This exciting CD from Hyperion contains an hour of not so recent music from British contemporary composer, Jonathan Harvey, who was born in 1939. Most closely associated with electronics and music that relies heavily on technology, Harvey also still loves, and responds lovingly to, the human voice. The Latvian Radio Choir is featured in four works which evoke a variety of atmospheres and situations in works written between 1994 and 2001. They're a full-time professional choir of 25 singers which was formed 70 years ago. Kaspars Putniņ, who is heard here in the first piece, The Angels is one of its two chief conductors. James Wood conducts the other three works. The Choir performs works from the Renaissance to the present, having as one of its aims the constant exploration of the voice's many facets and capabilities, including extending its limits.
That's certainly what the works here-presented do. They don't have a strictly experimental air, though sounds (whistles, whispers, animal noises, expulsions of breath, cries and the declaimed word) are as integral to the music as are more conventional articulations. Unlike such an extension of the conventional by other composers, the emphasis here is on the avoidance of parody and exaggeration. Even if unfamiliar with the texts, which are by John Taylor (1914-2001), Rumi, and sacred European Renaissance, Buddhist and Sanskrit texts (Harvey is very interested in Eastern religion and philosophy), the quality of the Latvian Radio Choir is striking. Alongside expressiveness (timings and tempi, pauses and accelerandi/rallentandi and changes in dynamic in particular) are precise and practiced enunciation with the greatest technical acuity.
The sound of the Choir with electronics in Ashes Dance Back and particularly The Summer Cloud's Awakening is quietly spectacular without being showy. Just as Harvey directs us to concentrate on our appreciation of texts in the original language lest their impact be diminished by translation, so it's best to let the blocks and drifts of sound work on us without necessarily dissecting their every component in these pieces. The Summer Cloud's Awakening is scored also for flute and cello, though in no way are these concerto instruments. It's perhaps because the import of the text for this piece in particular addresses loss, impermanence and the interplay between void and longing, that we respond to the sound in horizontal (Eastern) fashion as much as to a series of (discrete) events. Harvey has succeeded here very well. James Wood, who conducts this piece (as he also does both Ashes Dance Back and Marahi), commissioned it for the 20th anniversary of his New London Chamber choir.
The Angels answers a quite different question. Like the other three works, it's slow and evolving, rather than obviously structured in time. This is not to say that it's minimal or latter-day Ligeti. Yet the music exploits the strengths and qualities of calm and fluidity as these can be paired with some of the exigencies of conventional Anglican choristers facing one another in a large open space for worship. The words are poetry by the one-time Bishop of Winchester cathedral, with which Harvey was closely associated for many years. In contrast Ashes Dance Back draws on Eastern thought and supports Rumi's text praising the dissolution represented by death. It's a difficult work to perform, not so much for its complexity as for the techniques called for… microtones, fragmentation, harmonic compression, an extremely delicate balance between acoustic, momentum, text and electronic threads, which runs the risk of failing because so tenuous. In this realization it emphatically does not. Marahi is a hymn to the Feminine and draws on more than one textual source. It too makes substantial demands on the singers.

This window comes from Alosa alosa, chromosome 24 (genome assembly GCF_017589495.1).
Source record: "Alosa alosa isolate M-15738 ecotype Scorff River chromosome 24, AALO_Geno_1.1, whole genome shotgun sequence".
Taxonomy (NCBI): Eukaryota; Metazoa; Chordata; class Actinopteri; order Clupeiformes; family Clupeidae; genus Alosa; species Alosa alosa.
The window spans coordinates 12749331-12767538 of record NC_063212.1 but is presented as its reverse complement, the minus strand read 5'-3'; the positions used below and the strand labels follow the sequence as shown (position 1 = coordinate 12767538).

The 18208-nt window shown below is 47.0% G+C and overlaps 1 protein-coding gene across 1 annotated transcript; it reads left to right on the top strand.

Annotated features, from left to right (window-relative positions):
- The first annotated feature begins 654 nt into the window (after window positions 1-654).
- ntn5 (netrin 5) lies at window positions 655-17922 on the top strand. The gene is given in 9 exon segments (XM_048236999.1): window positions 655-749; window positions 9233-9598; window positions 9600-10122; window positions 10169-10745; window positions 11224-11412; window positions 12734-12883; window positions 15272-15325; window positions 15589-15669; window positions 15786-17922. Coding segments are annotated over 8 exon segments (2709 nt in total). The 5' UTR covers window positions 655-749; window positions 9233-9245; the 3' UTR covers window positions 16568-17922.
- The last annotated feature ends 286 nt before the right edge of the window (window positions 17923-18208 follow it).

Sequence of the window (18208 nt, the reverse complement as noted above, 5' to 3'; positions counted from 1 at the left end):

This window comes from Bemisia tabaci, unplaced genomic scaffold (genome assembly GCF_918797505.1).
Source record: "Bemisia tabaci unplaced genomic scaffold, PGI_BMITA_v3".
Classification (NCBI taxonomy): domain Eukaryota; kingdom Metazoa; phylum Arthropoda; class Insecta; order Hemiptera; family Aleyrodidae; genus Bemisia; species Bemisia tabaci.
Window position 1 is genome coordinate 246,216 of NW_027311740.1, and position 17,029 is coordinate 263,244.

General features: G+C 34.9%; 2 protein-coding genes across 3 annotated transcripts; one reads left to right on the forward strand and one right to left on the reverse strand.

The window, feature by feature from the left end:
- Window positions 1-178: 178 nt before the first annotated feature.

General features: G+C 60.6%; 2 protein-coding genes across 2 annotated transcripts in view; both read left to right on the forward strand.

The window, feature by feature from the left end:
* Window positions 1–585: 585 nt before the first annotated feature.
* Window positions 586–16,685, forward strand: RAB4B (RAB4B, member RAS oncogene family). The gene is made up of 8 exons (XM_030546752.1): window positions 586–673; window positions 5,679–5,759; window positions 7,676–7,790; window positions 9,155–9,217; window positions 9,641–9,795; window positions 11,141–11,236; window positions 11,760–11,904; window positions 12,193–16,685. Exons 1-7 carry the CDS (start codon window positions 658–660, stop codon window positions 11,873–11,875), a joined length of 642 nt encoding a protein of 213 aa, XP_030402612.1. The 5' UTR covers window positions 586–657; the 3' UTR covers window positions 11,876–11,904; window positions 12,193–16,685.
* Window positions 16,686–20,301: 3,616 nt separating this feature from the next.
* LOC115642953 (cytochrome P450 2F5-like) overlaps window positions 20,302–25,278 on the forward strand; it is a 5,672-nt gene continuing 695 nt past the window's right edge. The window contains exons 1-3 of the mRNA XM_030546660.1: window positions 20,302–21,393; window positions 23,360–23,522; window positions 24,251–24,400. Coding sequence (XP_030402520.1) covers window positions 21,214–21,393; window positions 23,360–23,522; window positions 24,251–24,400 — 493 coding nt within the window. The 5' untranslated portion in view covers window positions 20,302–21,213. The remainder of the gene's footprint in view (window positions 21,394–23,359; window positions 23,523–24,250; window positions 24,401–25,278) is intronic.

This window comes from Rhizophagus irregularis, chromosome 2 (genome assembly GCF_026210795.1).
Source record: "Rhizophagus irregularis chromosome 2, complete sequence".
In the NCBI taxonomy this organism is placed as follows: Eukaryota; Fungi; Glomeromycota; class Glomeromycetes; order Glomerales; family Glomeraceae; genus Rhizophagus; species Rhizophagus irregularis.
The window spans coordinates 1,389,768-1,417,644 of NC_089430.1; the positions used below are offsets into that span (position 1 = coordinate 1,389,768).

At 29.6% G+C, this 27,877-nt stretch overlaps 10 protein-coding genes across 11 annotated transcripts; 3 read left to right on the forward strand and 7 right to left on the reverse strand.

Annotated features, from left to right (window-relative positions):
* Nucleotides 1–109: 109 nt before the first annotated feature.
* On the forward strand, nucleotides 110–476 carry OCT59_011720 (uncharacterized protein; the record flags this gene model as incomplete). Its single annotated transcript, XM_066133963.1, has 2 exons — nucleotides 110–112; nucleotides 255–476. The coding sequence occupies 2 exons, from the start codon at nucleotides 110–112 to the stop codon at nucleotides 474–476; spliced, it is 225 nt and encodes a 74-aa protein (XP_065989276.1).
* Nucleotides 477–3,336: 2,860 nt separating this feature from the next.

Harvey's achievement in each of these works is to have externalized the emotion or experience to which the music relates or alludes. Longing, resignation, ecstasy cannot reasonably be conveyed to condemning the music to dullness or spurious flashes. Writing of great stature embraces these "states" and leaves you intimately and profoundly aware of them without "portraying them". That's what Harvey does here.
It's the singing and blend of accompanying and supporting electronics (which most of the time, while not emulating the human voice, share the latter's sonic qualities) that strike the listener about this CD, the four works on which, of course, are not available elsewhere. It's music of intensity, but an accepting, confident intensity and warmth which has no need to assault the listener, despite being at times both unconventional and challenging. As an excursion into the worlds of pitched and unpitched, gentle and more taut, pressing and expansive sounds, it is remarkably compelling music. For followers of Harvey's always intriguing and beautiful compositional soundscape, it's an essential CD. The recording is, of course, first class; the booklet informative; and the performance – as has been explained – exceptionally accomplished. It makes for a satisfying yet intriguing listen. Even if the fact that Harvey is working towards the further reaches of sonic production has disinclined you to embrace his music, the uniqueness, originality, almost self-effacing qualities of these four works should persuade on repeated listening.
Copyright © 2011, Mark Sealey.